Session 1130: The History of Briggate: The Manorial Borough of Leeds, 1207-2007
Wednesday 11 July 2007, 13.00-14.00
|Sponsor:||Celebrate Leeds 2007|
|Moderator/Chair:||Richard Morris, Institute for Medieval Studies, University of Leeds / School of Music, Humanities & Media, University of Huddersfield|
|Speaker:||Kevin Grady, Leeds Civic Trust|
The visitor today to the great commercial and industrial city of Leeds can scarcely conceive that once upon a time it was a minor medieval agricultural settlement.
The medieval village of Leeds lay around the Parish Church and along Kirkgate. In 1207 Maurice Paynel, the Lord of the Manor, granted a charter creating the borough of Leeds, a ‘new town’ grafted on to the west end of Kirkgate. Thirty building plots were marked out on each side of the street, for which the inhabitants paid a rent of sixteen pence each year. Today we know this ‘new town’ as Briggate, which was an exceptionally wide medieval street created to accommodate a large market place.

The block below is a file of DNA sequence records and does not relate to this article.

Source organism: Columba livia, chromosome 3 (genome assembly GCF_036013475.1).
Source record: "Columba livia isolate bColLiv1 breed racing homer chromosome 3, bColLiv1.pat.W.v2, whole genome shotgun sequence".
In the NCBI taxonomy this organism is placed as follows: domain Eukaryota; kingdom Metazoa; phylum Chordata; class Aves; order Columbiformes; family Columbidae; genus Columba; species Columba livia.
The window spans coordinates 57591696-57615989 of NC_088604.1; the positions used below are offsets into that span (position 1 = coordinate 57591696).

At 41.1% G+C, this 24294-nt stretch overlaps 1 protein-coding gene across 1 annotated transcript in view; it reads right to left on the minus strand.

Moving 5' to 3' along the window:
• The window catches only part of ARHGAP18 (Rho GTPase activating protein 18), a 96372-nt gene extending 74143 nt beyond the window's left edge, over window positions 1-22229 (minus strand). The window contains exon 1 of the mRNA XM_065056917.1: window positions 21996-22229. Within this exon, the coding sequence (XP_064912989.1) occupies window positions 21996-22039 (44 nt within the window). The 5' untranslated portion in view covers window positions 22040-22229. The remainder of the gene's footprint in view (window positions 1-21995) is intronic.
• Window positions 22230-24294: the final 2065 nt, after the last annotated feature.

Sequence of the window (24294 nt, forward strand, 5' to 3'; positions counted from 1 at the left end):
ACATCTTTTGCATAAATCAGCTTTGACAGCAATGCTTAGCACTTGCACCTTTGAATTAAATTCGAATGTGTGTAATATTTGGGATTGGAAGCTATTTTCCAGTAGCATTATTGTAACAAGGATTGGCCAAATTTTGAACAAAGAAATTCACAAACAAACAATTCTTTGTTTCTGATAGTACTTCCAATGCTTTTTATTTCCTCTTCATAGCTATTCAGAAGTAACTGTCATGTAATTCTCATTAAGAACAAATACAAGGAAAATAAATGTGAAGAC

Over the 800 years of its history Briggate has retained its role at the heart of Leeds’ life. The creation of the medieval borough launched Leeds’ role as one of the principal market centres in the North. While Briggate became the great cloth market celebrated by Daniel Defoe, its medieval yards came to accommodate pubs, houses and a host of urban activities. The site of the Shambles and slaughter houses, once so important to Briggate, are now occupied by fine arcades and the prestigous Harvey Nichols.